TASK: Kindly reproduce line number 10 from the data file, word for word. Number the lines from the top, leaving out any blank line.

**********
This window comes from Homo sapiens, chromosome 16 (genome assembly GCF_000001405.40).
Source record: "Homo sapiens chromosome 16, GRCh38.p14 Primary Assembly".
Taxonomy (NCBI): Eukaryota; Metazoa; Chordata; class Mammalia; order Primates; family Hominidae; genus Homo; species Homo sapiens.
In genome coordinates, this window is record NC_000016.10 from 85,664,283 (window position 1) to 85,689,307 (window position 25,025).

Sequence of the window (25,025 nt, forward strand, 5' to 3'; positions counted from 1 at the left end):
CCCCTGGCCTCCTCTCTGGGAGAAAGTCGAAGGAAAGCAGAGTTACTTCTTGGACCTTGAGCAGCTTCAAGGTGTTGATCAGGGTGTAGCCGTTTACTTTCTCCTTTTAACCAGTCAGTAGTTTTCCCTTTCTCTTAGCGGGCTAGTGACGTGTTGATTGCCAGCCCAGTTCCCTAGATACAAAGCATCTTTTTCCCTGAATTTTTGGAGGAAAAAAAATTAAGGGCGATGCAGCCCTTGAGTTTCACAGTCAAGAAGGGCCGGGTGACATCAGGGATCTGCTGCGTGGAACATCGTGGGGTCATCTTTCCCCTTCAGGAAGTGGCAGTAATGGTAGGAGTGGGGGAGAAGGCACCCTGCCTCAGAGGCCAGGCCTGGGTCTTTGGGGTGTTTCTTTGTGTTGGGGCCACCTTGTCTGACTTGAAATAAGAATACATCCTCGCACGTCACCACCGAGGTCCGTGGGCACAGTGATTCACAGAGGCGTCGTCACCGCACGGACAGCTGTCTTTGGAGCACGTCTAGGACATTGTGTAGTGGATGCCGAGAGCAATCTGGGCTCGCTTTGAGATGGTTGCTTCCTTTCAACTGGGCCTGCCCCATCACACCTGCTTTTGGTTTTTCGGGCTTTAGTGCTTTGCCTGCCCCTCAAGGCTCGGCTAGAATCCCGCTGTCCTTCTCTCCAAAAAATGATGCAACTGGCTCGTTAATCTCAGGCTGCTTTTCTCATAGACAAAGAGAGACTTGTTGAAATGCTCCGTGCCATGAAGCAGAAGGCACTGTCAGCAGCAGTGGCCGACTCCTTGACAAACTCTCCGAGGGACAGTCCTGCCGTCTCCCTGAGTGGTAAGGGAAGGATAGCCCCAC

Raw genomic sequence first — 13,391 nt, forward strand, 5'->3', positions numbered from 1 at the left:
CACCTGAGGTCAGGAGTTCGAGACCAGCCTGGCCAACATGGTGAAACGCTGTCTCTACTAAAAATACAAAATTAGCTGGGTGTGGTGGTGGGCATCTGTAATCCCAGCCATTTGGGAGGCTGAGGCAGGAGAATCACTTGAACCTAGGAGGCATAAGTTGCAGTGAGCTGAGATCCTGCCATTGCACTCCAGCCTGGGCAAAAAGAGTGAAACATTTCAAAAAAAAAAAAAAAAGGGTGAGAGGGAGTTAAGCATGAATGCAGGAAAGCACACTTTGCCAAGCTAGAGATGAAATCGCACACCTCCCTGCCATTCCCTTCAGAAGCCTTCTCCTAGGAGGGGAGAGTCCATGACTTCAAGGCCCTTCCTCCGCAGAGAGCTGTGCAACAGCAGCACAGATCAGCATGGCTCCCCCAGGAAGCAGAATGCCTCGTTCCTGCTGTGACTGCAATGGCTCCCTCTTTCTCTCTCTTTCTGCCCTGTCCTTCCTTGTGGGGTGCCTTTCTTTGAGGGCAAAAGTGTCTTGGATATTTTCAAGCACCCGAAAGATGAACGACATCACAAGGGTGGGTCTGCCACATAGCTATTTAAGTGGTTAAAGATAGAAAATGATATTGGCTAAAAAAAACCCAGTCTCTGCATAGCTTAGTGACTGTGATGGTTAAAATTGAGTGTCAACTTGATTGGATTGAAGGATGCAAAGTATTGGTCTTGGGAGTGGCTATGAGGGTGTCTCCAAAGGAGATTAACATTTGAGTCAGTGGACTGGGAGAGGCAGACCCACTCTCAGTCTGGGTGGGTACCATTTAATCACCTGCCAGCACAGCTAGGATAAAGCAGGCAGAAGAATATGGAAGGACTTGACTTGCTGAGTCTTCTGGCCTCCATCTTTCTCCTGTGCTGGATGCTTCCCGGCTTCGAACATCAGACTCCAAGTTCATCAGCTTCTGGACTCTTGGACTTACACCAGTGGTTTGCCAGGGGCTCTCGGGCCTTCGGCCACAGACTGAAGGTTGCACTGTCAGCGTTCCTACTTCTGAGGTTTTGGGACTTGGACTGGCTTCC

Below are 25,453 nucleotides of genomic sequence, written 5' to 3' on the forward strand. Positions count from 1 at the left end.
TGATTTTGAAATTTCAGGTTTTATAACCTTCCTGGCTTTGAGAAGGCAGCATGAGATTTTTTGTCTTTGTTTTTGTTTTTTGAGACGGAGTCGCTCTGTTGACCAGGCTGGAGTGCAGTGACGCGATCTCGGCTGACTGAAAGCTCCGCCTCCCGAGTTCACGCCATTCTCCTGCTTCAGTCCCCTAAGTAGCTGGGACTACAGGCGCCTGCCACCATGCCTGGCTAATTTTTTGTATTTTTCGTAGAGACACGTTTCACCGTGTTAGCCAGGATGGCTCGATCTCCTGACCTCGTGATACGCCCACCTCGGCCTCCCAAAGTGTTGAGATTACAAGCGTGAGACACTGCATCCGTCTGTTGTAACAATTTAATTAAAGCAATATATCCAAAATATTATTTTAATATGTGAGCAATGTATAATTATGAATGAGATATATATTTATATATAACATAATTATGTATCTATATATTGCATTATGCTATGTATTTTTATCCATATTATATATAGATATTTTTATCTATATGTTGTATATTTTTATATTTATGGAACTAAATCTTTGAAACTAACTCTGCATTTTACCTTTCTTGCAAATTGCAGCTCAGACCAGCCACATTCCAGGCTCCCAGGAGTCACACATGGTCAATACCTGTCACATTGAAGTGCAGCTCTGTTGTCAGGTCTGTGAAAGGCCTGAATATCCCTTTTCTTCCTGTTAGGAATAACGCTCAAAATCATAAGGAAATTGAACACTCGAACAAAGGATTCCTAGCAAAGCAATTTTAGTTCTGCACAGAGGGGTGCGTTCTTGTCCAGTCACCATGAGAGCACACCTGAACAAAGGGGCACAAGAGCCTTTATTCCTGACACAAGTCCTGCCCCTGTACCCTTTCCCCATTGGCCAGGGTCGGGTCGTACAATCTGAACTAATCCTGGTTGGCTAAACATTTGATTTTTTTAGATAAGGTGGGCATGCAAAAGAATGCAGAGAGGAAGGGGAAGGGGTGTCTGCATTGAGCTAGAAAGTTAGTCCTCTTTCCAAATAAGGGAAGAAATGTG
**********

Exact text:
TGATTTTGAAATTTCAGGTTTTATAACCTTCCTGGCTTTGAGAAGGCAGCATGAGATTTTTTGTCTTTGTTTTTGTTTTTTGAGACGGAGTCGCTCTGTTGACCAGGCTGGAGTGCAGTGACGCGATCTCGGCTGACTGAAAGCTCCGCCTCCCGAGTTCACGCCATTCTCCTGCTTCAGTCCCCTAAGTAGCTGGGACTACAGGCGCCTGCCACCATGCCTGGCTAATTTTTTGTATTTTTCGTAGAGACACGTTTCACCGTGTTAGCCAGGATGGCTCGATCTCCTGACCTCGTGATACGCCCACCTCGGCCTCCCAAAGTGTTGAGATTACAAGCGTGAGACACTGCATCCGTCTGTTGTAACAATTTAATTAAAGCAATATATCCAAAATATTATTTTAATATGTGAGCAATGTATAATTATGAATGAGATATATATTTATATATAACATAATTATGTATCTATATATTGCATTATGCTATGTATTTTTATCCATATTATATATAGATATTTTTATCTATATGTTGTATATTTTTATATTTATGGAACTAAATCTTTGAAACTAACTCTGCATTTTACCTTTCTTGCAAATTGCAGCTCAGACCAGCCACATTCCAGGCTCCCAGGAGTCACACATGGTCAATACCTGTCACATTGAAGTGCAGCTCTGTTGTCAGGTCTGTGAAAGGCCTGAATATCCCTTTTCTTCCTGTTAGGAATAACGCTCAAAATCATAAGGAAATTGAACACTCGAACAAAGGATTCCTAGCAAAGCAATTTTAGTTCTGCACAGAGGGGTGCGTTCTTGTCCAGTCACCATGAGAGCACACCTGAACAAAGGGGCACAAGAGCCTTTATTCCTGACACAAGTCCTGCCCCTGTACCCTTTCCCCATTGGCCAGGGTCGGGTCGTACAATCTGAACTAATCCTGGTTGGCTAAACATTTGATTTTTTTAGATAAGGTGGGCATGCAAAAGAATGCAGAGAGGAAGGGGAAGGGGTGTCTGCATTGAGCTAGAAAGTTAGTCCTCTTTCCAAATAAGGGAAGAAATGTG